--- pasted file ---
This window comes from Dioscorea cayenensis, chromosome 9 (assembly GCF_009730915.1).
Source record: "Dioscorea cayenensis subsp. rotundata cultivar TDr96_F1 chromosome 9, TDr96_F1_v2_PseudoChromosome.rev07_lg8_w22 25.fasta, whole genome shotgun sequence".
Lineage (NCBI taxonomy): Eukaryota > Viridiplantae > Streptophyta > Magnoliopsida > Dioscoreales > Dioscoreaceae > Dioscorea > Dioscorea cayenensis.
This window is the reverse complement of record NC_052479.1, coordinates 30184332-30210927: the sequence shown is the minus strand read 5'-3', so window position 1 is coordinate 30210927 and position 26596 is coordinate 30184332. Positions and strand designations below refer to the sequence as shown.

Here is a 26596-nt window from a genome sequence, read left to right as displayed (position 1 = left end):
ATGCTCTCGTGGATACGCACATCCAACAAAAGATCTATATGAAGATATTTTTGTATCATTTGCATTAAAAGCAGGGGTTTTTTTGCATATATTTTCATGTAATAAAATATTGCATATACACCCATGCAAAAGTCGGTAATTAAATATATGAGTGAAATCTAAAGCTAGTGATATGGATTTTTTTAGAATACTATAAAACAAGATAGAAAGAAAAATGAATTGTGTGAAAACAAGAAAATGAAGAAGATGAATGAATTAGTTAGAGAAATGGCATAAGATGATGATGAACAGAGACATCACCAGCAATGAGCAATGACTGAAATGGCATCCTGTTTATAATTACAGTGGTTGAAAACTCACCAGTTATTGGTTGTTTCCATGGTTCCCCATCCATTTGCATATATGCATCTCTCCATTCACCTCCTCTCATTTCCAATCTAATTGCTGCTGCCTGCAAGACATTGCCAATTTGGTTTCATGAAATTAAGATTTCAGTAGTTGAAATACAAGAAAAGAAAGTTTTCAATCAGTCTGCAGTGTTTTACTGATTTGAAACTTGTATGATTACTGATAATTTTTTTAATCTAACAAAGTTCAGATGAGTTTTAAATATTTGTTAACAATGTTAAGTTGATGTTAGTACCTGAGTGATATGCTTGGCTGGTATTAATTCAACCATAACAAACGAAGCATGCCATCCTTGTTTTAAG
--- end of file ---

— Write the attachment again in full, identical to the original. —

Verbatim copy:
This window comes from Dioscorea cayenensis, chromosome 9 (assembly GCF_009730915.1).
Source record: "Dioscorea cayenensis subsp. rotundata cultivar TDr96_F1 chromosome 9, TDr96_F1_v2_PseudoChromosome.rev07_lg8_w22 25.fasta, whole genome shotgun sequence".
Lineage (NCBI taxonomy): Eukaryota > Viridiplantae > Streptophyta > Magnoliopsida > Dioscoreales > Dioscoreaceae > Dioscorea > Dioscorea cayenensis.
This window is the reverse complement of record NC_052479.1, coordinates 30184332-30210927: the sequence shown is the minus strand read 5'-3', so window position 1 is coordinate 30210927 and position 26596 is coordinate 30184332. Positions and strand designations below refer to the sequence as shown.

Here is a 26596-nt window from a genome sequence, read left to right as displayed (position 1 = left end):
ATGCTCTCGTGGATACGCACATCCAACAAAAGATCTATATGAAGATATTTTTGTATCATTTGCATTAAAAGCAGGGGTTTTTTTGCATATATTTTCATGTAATAAAATATTGCATATACACCCATGCAAAAGTCGGTAATTAAATATATGAGTGAAATCTAAAGCTAGTGATATGGATTTTTTTAGAATACTATAAAACAAGATAGAAAGAAAAATGAATTGTGTGAAAACAAGAAAATGAAGAAGATGAATGAATTAGTTAGAGAAATGGCATAAGATGATGATGAACAGAGACATCACCAGCAATGAGCAATGACTGAAATGGCATCCTGTTTATAATTACAGTGGTTGAAAACTCACCAGTTATTGGTTGTTTCCATGGTTCCCCATCCATTTGCATATATGCATCTCTCCATTCACCTCCTCTCATTTCCAATCTAATTGCTGCTGCCTGCAAGACATTGCCAATTTGGTTTCATGAAATTAAGATTTCAGTAGTTGAAATACAAGAAAAGAAAGTTTTCAATCAGTCTGCAGTGTTTTACTGATTTGAAACTTGTATGATTACTGATAATTTTTTTAATCTAACAAAGTTCAGATGAGTTTTAAATATTTGTTAACAATGTTAAGTTGATGTTAGTACCTGAGTGATATGCTTGGCTGGTATTAATTCAACCATAACAAACGAAGCATGCCATCCTTGTTTTAAG